Possible Essay Questions for the First Exam
The first exam will be on Tuesday, February 17. The essays will be the main portion of the exam, but there will also be a section of short answers, so please make sure that you are familiar with
all the material we covered in class, even that which isn't part of the essays. Please make sure to bring a blue book and your student ID (as you will be putting your ID# and not your name on the exam).
Philosophy of Religion, Spring 2015
Each of these essays is designed to give you the opportunity to demonstrate to me how well you understand the class material. In order to do this, imagine that you are trying to explain the subject to your intelligent, but ignorant, roommate. That is, state things clearly enough, explaining any technical terminology, offering examples where they are needed for illustration, and expanding on any cryptic or compressed remarks, so that a person not already familiar with the material would understand what you mean. By doing this, you'll show me that you understand what you're talking about. However, since time is limited, don't go off into irrelevant areas or offer information that is not needed to answer the question; don't pad.
In each of the essays below, I give a number of points that I want you to touch upon. However, please do not simply answer them one-by-one, in a disconnected, "bullet-point," manner. Incorporate your discussion of each of the points within a continuous, coherent, flowing essay on the topic. The parts of the essay do not necessarily need to be treated in the order in which I mention them.
To prepare for the exam, work through the answers to the following essay questions. A good way to do philosophy is to talk about it with other people, so studying with others in the class may be useful. Out of the following essay questions, you will have to write on two (either 2 out of three, or 1 each out of two groups of two).
Return to the Philosophy of Religion page.
- Paley on the Divine Command Theory. Explain Paley's defense of the Divine Command Theory by answering the following questions. What is the nature of right and wrong, according to William Paley, and why are we obligated to obey God? What is our motive for obeying God? How do prudence and duty differ from one another? Then explain the 'Euthyphro objection' to the divine command theory. Finally, evaluate ONE of the following: (i) Paley's explanation for how God's commands create moral obligations and why we are obligated to obey them; or (ii) the 'Euthyphro objection.'
- Quinn on the Divine Command Theory. Explain Quinn's defense of the Divine Command Theory by answering the following questions. Why does Phillip Quinn think that the 'immoralities of the Patriarchs' support the Divine Command Theory? Why does Phillip Quinn think that considerations of God's sovereignty support the Divine Command Theory? How does Quinn respond to the 'Euthyphro objection'? How does Quinn's version of the Divine Command Theory differ from Paley's? Finally evaluate either one of Quinn's arguments in favor of the divine command theory or his response to the Euthyphro Objection.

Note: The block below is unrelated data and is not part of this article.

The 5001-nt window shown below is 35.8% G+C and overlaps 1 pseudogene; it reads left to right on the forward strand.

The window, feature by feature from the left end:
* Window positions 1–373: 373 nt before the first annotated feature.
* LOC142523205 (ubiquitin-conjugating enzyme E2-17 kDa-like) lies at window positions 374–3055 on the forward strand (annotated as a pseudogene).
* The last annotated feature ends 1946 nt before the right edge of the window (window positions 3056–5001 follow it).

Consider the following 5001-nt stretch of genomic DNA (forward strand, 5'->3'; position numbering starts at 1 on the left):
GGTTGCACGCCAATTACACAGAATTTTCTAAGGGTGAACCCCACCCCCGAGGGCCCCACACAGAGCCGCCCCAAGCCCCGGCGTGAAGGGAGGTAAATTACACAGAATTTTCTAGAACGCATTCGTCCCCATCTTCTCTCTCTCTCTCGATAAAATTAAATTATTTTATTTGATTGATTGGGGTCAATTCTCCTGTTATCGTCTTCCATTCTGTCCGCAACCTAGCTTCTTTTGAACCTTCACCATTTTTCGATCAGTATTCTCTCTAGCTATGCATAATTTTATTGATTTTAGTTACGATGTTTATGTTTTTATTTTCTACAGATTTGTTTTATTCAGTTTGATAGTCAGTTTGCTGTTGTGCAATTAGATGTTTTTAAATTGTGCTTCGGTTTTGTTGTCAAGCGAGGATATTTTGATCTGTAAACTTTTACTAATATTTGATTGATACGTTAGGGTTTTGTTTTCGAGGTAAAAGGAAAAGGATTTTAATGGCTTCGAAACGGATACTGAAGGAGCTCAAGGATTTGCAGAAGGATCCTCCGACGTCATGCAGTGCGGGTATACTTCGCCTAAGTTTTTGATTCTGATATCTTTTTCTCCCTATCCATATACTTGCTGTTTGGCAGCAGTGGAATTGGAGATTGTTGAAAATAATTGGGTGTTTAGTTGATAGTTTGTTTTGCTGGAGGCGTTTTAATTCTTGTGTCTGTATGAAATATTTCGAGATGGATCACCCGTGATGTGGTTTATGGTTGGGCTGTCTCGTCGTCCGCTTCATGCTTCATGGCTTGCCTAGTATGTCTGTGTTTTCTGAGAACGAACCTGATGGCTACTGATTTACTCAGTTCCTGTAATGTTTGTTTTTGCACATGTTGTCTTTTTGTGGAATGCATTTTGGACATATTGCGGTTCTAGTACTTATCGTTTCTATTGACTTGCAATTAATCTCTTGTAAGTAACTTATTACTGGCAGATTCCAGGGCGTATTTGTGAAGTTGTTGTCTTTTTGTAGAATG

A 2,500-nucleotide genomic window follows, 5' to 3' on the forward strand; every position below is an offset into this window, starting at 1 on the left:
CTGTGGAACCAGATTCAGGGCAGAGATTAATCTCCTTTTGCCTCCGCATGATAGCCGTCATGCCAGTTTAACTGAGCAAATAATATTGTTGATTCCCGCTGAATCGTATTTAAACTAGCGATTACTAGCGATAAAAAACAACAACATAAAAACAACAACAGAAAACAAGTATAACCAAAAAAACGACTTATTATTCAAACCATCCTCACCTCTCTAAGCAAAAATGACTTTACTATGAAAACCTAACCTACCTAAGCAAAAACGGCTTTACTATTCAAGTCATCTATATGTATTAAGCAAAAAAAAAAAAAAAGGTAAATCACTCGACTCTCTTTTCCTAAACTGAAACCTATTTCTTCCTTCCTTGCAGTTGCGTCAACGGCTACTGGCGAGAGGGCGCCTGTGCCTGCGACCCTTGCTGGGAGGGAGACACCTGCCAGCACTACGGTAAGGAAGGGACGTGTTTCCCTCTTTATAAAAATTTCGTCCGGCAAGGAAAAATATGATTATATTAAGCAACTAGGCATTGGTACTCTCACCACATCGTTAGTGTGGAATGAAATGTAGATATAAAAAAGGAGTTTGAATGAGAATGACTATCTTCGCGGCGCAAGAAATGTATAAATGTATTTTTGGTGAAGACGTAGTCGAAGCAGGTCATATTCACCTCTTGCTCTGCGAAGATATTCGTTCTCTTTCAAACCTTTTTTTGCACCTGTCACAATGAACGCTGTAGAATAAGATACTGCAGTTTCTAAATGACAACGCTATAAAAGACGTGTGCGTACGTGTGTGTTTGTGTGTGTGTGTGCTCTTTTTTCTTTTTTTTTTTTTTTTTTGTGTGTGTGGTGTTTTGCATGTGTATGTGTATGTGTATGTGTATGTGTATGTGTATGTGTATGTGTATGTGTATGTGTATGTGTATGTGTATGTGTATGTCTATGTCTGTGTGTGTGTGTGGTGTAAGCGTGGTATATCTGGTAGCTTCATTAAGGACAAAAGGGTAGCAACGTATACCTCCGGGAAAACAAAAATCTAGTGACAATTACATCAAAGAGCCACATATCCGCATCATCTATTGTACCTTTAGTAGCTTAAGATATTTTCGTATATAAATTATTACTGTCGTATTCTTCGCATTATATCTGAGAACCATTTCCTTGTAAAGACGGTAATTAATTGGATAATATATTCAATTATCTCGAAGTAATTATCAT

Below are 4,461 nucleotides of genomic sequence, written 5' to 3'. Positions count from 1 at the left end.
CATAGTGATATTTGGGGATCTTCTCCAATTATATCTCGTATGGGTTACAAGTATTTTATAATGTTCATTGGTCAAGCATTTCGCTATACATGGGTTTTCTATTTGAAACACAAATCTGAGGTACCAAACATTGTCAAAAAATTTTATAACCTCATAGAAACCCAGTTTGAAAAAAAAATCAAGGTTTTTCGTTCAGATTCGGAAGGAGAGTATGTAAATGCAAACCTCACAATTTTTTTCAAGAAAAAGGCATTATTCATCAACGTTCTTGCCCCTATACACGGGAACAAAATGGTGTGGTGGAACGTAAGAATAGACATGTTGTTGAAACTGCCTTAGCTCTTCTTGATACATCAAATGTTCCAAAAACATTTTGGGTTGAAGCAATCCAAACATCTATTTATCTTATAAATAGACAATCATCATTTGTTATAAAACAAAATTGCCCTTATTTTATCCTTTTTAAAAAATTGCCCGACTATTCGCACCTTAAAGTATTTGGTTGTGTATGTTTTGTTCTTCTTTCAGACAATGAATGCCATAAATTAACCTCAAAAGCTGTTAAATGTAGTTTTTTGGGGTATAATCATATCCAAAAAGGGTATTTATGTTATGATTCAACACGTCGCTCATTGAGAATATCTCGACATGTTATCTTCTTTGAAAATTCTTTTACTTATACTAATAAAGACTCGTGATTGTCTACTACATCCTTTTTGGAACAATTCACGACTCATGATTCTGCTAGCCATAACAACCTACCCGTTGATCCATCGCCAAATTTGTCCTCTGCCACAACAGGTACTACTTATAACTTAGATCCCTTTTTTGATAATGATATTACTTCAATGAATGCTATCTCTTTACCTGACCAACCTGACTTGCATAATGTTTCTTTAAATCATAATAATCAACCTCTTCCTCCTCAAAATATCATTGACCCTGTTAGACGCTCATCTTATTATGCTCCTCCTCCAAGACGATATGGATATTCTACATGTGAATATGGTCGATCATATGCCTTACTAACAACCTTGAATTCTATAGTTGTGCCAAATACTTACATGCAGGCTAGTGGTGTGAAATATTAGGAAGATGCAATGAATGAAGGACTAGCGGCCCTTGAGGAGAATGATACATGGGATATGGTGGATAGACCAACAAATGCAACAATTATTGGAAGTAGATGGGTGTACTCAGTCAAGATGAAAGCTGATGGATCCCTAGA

- Aquinas on law. Explain Aquinas' Natural Law Theory by answering the following questions. What is the character of law generally for Aquinas? What is the eternal law? What is the natural law, and how does it relate to the eternal law? How do we know the natural law, and what does it tell us to do? How do you think Phillip Quinn would object to Aquinas' theory? Evaluate the strength of this criticism.
- Sartre. Explain Sartre's version of existentialism by answering the following questions. What does Sartre mean by his slogan that 'existence precedes essence?' Why is God's non-existence relevant to ethics? How would he criticize a secularized version of natural law theory without God? On what basis does one choose how to act, and what does it mean to 'choose for all people'? How does Sartre respond to the charge that his theory makes choice arbitrary? Finally evaluate Sartre's criticisms of a secularized natural law theory.
- Foreknowledge and freedom. Explain the initial argument that Boethius puts forward for the incompatibility of foreknowledge and freedom. (Make sure you explain what 'freedom' is at stake here.) Why does that argument fail, according to Boethius, and what is the relationship between God and time? Why does Nelson Pike think that foreknowledge by a necessarily omniscient God in particular is incompatible with freedom? With whom (if either) do you agree, and why?
- Theism, Libertarianism, and Compatibilism. Explain Lynne Rudder Baker's reasons for why Christians should not be libertarians. Along the way, explain how being a compatibilist would help solve the problems of foreknowledge and freedom and of divine providence, and why she thinks libertarian free will is irrelevant to salvation. How does she respond to the charge that without libertarian free will we are just puppets? Finally, evaluate one part of her position. (I.e., that compatibilism helps solve the problems of foreknowledge and freedom and of divine providence, or that libertarian free will is irrelevant to salvation, or that we aren't just puppets without libertarian free will.)